As the City of Redmond works towards its goal of net zero carbon emissions by 2030, the Public Works Fleet Division plays an important role in managing the transition of the City’s fleet from conventionally fueled (gasoline and diesel) vehicles to clean alternatives like electric and plug-in hybrid electric vehicles. The City’s fleet of clean vehicles currently includes:
6 fully electric vehicles + 3 fully electric small park maintenance vehicles
3 plug-in hybrid vehicles
41 hybrid (gas and electric) vehicles
3 propane assets (forklift, parks sweeper, parks mower)
35 bi-fuel (propane with gasoline in reserve) vehicles
Moving forward, the Fleet Division is ramping up the greening of Redmond’s fleet by rolling out more clean, alternative fuel vehicles to replace existing vehicles at the end of their useful life. The City is also installing chargers to accommodate 22 new electric vehicles, making additional propane conversions for medium duty trucks, and pursuing the use of renewable diesel fuel for medium and heavy-duty vehicles to further reduce emissions from the City’s fleet.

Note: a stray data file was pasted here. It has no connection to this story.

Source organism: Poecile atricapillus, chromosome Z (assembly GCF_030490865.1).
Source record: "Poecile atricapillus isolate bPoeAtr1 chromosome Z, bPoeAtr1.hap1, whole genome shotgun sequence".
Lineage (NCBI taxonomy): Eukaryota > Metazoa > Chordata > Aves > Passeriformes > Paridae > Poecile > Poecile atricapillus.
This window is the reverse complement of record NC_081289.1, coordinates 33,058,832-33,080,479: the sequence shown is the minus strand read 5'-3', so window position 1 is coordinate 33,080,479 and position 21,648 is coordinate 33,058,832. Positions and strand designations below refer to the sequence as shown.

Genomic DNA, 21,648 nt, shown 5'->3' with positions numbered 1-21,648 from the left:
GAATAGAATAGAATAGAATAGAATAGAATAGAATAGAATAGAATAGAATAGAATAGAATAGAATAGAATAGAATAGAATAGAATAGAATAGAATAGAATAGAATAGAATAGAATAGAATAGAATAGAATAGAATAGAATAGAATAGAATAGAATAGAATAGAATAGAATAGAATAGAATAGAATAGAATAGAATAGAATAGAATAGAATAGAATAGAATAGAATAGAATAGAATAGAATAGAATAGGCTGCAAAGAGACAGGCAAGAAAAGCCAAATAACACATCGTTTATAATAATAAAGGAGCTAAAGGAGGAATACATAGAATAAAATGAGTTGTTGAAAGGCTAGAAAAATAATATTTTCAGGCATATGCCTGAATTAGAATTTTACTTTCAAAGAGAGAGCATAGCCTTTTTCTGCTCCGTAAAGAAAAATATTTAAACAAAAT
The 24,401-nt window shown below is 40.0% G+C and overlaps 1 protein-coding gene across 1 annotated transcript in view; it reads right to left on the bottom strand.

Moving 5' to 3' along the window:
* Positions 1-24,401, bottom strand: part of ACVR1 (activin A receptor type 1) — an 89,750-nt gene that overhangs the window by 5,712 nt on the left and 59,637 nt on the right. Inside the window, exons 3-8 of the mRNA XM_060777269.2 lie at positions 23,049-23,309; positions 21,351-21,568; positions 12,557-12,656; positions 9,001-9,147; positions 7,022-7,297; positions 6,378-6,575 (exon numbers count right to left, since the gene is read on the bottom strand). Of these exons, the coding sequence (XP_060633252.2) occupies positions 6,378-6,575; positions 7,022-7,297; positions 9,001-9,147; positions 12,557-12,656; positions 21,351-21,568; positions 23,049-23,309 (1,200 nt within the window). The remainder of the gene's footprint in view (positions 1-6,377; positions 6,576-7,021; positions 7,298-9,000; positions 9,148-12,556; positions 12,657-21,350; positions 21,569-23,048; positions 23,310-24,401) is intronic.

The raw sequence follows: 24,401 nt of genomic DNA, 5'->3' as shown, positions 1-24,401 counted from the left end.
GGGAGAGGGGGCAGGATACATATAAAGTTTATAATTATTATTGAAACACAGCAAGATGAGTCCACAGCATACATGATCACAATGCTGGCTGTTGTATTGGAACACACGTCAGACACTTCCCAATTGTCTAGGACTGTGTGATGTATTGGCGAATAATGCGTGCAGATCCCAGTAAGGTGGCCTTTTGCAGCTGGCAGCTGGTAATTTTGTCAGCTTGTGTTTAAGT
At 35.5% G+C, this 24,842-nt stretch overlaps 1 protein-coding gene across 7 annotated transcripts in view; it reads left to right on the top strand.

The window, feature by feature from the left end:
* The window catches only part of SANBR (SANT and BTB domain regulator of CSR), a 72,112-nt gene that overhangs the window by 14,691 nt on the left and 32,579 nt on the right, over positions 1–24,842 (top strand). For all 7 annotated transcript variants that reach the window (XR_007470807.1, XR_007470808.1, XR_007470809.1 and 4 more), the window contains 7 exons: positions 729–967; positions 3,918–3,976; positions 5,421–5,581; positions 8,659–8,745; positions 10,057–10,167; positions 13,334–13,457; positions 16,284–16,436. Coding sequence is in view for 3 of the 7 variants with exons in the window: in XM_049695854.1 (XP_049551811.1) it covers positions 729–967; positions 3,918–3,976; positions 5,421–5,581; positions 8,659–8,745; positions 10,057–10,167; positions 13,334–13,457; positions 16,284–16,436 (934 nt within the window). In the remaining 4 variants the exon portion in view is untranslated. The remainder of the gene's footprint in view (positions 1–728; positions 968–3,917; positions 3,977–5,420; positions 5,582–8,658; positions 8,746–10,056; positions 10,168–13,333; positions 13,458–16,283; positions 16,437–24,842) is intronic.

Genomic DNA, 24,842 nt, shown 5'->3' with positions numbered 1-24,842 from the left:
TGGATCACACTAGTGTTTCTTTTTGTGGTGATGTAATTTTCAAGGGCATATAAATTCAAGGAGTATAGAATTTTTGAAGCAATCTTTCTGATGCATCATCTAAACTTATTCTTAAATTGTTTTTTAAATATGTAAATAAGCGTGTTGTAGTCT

Defining Alternative Fuel Vehicles
Electric vehicles (EVs) rely on a battery instead of a gasoline tank, and an electric motor instead of an internal combustion engine. EVs produce no tailpipe emissions.
Plug-In hybrid electric vehicles (PHEVs) have both an internal combustion engine and an electric motor. PHEVs generally have larger battery packs than hybrid electric vehicles. This makes it possible to drive moderate distances using just electricity (about 15 to 60-plus miles in current models).
Hybrid (gas and electric) vehicles are powered by an internal combustion engine in combination with an electric motor and battery.
Other alternative fuel vehicles are internal combustion engine vehicles fueled by propane, natural gas, or other less polluting resources when compared to conventional diesel or gasoline.